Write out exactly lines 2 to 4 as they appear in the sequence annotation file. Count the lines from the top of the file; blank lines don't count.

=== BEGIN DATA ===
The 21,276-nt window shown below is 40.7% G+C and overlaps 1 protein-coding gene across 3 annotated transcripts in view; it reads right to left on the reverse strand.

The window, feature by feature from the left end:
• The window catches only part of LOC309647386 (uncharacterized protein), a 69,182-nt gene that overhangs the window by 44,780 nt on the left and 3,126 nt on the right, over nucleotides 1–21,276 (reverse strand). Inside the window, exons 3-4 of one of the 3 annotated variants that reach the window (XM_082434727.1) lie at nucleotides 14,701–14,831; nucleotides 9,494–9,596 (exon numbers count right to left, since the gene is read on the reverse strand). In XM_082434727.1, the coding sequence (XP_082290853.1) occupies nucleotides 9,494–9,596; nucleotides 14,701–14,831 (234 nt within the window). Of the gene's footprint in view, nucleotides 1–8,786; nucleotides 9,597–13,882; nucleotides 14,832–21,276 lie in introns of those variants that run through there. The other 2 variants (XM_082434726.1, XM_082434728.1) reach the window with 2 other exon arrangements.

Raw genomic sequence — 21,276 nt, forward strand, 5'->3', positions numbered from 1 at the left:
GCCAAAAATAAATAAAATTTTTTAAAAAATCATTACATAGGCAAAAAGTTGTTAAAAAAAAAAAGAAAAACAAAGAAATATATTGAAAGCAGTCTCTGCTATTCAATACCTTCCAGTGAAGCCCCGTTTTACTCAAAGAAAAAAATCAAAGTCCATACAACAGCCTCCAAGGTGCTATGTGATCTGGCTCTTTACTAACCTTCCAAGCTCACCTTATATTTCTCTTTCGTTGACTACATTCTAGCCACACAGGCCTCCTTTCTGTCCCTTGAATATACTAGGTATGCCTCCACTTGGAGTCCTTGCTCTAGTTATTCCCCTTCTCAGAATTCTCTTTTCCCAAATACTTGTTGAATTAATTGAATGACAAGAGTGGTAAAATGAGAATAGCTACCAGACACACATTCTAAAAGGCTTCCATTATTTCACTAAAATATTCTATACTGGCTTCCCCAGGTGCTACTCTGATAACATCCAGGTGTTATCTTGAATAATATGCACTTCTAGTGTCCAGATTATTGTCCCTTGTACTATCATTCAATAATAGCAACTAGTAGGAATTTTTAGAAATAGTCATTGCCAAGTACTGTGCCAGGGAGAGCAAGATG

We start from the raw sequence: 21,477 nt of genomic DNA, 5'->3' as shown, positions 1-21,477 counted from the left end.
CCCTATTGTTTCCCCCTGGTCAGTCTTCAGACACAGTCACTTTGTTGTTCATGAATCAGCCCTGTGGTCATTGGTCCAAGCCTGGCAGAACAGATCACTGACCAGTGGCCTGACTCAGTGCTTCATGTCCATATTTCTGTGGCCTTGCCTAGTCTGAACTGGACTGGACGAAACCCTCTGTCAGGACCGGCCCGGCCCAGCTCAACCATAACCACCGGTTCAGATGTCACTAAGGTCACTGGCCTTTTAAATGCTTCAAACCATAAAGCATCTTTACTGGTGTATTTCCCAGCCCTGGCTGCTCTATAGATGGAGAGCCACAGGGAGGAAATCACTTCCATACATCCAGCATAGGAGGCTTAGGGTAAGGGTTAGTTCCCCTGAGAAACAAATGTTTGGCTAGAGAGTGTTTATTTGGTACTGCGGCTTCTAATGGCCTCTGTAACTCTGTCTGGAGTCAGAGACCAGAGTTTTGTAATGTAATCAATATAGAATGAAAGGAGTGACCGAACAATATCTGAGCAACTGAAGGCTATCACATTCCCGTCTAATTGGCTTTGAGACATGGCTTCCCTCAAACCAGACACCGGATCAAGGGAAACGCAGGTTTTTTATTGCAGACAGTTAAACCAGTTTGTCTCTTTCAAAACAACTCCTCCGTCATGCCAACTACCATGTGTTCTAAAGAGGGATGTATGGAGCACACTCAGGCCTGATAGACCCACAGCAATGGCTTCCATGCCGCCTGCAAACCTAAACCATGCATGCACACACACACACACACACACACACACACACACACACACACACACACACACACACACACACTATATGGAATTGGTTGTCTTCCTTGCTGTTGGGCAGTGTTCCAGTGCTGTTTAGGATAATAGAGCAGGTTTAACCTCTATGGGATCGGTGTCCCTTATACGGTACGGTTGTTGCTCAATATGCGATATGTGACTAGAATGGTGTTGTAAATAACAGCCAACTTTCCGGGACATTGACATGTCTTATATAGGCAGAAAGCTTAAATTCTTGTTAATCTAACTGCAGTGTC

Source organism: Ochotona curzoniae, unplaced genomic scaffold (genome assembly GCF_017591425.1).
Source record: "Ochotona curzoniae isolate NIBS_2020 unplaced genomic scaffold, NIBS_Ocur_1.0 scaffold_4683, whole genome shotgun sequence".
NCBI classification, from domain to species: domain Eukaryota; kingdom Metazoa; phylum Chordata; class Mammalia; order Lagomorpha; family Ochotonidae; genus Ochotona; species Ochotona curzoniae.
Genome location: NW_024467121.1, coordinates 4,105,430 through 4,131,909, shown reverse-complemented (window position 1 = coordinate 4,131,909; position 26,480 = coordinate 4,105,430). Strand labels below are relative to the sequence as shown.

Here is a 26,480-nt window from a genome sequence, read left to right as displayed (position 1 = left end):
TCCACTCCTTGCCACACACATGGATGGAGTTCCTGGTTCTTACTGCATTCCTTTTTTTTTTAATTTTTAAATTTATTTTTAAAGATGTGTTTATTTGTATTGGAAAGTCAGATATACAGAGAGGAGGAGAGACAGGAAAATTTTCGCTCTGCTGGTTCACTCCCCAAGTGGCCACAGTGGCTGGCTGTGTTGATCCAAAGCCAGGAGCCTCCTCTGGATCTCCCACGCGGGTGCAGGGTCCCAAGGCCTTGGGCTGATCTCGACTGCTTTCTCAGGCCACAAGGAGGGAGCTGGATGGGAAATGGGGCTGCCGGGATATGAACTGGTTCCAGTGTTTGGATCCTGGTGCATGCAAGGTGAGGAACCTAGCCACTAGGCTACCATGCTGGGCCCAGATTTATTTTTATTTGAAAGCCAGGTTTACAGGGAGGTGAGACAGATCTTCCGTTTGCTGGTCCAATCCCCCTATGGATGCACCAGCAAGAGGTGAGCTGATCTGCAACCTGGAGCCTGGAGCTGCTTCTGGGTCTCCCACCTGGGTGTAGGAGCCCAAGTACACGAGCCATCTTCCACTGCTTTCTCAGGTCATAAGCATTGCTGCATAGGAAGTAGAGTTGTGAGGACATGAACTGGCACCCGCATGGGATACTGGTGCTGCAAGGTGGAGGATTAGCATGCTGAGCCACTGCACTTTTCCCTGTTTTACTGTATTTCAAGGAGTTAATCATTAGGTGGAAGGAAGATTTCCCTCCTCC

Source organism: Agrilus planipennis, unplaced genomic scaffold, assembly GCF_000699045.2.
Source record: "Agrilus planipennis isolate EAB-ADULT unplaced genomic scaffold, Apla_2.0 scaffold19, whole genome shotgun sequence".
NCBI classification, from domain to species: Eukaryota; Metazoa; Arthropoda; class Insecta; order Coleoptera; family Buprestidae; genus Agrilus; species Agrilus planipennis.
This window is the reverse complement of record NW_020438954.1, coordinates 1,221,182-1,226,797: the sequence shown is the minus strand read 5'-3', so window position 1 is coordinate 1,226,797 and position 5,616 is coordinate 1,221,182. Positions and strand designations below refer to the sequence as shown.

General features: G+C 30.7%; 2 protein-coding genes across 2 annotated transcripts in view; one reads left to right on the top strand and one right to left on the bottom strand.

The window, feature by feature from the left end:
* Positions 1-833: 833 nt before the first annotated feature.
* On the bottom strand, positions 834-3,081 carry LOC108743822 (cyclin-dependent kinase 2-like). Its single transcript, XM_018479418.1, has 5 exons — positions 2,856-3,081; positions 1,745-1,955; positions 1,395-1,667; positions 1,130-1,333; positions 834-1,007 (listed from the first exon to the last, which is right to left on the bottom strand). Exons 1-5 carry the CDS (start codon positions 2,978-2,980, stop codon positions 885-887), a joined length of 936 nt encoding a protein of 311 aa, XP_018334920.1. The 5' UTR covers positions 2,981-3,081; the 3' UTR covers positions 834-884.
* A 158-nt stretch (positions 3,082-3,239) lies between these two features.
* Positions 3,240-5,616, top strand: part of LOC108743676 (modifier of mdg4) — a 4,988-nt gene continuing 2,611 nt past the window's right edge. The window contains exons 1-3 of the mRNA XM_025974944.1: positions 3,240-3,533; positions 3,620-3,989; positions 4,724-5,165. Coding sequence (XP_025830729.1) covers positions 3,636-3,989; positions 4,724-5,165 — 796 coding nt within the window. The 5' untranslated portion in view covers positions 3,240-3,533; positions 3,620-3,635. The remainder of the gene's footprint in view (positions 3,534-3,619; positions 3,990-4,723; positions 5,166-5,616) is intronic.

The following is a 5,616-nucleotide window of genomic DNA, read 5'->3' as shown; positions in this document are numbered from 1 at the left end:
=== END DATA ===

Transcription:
The window, feature by feature from the left end:
• The window catches only part of LOC309647386 (uncharacterized protein), a 69,182-nt gene that overhangs the window by 44,780 nt on the left and 3,126 nt on the right, over nucleotides 1–21,276 (reverse strand). Inside the window, exons 3-4 of one of the 3 annotated variants that reach the window (XM_082434727.1) lie at nucleotides 14,701–14,831; nucleotides 9,494–9,596 (exon numbers count right to left, since the gene is read on the reverse strand). In XM_082434727.1, the coding sequence (XP_082290853.1) occupies nucleotides 9,494–9,596; nucleotides 14,701–14,831 (234 nt within the window). Of the gene's footprint in view, nucleotides 1–8,786; nucleotides 9,597–13,882; nucleotides 14,832–21,276 lie in introns of those variants that run through there. The other 2 variants (XM_082434726.1, XM_082434728.1) reach the window with 2 other exon arrangements.

Raw genomic sequence — 21,276 nt, forward strand, 5'->3', positions numbered from 1 at the left: